In case you missed it, Tuesday was all about the reflation trade. It seems that all of a sudden everyone is on board with the commodity supercycle. Oh, yes, that's the story.
I am not saying we won't see one, but remember when oil went negative in April? The hysteria! Or even in October, when we heard how "ESG" -- environmental, social and corporate governance investing -- was the only way to go and no one needed to own energy stocks, remember? Oil was $35 at the time. Now it is $60. My point is: It's not as though folks are discovering the reflation trade when oil is at $35 or even $40 is it?
Or, maybe that's why copper stocks, namely Freeport-McMoRan (FCX) has gone from $5 to $33 in a year. It has doubled since September.
So why did everyone discover the reflation trade on Tuesday? Well, probably because bonds blew up. Well, they fell apart, which pushed rates up. And it is sure consensus now that rates are going higher because you know, the commodity supercycle.
The chart of the interest rate on the 10-year has a bit of resistance here from a prior high, but you should also be aware that the Daily Sentiment Index (DSI) for Bonds has finally come down to a level that is bordering on too bearish. It is now $15. I have never seen the DSI for bonds get to single digits (I'm sure it has, but not in the time I have been following it). As a reminder, single digit readings are extreme and mean it is time to go the other way. I would not look for higher rates until there is a bounce in bonds (rates pullback). I would look for rates to pullback in the coming days.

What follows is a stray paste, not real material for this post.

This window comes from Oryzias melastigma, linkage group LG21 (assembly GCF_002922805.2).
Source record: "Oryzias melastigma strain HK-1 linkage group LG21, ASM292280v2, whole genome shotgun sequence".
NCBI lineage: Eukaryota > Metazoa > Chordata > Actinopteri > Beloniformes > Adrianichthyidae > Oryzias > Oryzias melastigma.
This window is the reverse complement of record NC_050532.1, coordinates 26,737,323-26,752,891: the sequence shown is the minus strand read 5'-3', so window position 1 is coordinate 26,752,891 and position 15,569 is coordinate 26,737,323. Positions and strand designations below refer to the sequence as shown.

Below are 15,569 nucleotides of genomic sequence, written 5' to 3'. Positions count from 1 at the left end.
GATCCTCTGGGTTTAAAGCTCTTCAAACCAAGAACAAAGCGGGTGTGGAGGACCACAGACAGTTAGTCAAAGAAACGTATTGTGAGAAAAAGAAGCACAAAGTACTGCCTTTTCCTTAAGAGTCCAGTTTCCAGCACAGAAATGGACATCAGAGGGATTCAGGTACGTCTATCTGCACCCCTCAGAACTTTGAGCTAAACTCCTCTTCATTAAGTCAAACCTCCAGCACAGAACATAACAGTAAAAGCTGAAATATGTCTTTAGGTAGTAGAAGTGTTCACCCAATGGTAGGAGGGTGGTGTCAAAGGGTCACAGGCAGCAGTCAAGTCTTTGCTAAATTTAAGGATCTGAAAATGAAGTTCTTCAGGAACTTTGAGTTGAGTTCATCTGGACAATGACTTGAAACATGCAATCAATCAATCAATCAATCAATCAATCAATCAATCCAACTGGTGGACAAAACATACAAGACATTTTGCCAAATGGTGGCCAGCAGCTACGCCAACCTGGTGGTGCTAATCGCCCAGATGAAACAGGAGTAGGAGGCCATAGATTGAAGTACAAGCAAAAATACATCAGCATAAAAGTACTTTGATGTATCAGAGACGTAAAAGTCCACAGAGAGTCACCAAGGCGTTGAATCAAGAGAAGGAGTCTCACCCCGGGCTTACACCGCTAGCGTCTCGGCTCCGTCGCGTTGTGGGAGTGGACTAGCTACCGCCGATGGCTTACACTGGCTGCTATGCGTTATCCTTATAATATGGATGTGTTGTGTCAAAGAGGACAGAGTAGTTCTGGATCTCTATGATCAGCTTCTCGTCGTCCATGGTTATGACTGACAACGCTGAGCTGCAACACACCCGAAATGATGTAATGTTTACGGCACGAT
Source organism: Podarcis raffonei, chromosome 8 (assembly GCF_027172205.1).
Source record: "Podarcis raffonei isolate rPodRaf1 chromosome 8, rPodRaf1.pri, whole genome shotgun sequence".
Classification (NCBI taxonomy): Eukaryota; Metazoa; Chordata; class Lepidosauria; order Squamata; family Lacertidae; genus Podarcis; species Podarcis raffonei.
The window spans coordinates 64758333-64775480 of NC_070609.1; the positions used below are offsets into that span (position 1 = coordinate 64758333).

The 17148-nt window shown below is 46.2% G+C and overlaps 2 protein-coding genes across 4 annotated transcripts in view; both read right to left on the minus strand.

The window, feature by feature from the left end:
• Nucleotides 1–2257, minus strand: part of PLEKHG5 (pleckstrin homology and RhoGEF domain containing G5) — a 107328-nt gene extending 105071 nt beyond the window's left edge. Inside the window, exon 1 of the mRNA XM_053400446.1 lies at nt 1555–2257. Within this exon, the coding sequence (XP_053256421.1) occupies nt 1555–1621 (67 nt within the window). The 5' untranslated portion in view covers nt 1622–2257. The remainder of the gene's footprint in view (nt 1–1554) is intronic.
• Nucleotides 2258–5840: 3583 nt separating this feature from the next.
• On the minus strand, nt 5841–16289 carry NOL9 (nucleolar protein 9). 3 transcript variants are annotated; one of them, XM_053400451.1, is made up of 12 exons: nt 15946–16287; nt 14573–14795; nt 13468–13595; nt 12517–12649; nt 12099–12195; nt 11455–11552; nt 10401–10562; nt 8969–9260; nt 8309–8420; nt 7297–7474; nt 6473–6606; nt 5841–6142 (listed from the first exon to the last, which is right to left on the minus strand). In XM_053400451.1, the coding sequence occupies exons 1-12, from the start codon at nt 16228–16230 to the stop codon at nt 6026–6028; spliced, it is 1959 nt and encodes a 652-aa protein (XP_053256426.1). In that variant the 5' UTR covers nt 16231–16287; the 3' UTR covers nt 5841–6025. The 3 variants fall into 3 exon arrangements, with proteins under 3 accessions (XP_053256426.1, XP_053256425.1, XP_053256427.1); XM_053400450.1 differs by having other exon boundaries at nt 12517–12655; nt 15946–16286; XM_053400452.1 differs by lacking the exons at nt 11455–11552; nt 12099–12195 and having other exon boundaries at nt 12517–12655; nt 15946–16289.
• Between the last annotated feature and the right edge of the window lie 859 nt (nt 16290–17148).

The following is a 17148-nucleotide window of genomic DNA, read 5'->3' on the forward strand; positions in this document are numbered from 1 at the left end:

As for stocks, they rallied, but couldn't get going. I think it's because they are overbought. Statistically, breadth was right in line with the decline, maybe even better than the decline in the indexes, because net breadth was only negative 200 on the day. And up volume on the New York Stock Exchange was 60% of total volume. Nasdaq saw 65% of the volume on the upside.
But let's go back to the McClellan Summation Index. It has been my contention that we were more apt to see a rollover/pullback that was similar to October. By that I mean we would not see the indicators roll over first, as we typically do, but rather the indexes could peak first and the Summation Index would roll over either contemporaneously or just after.
The Summation Index will stop going up if net breadth (advancers minus decliners on the NYSE) is negative 200 or worse. Anything much more and the Summation Index ought to roll back over. And the Summation Index tells us what the majority of stocks are doing.
In sum, while statistics and indicators were not anything to write home about on Tuesday -- they didn't change much -- I still think we're overbought enough to pullback this week.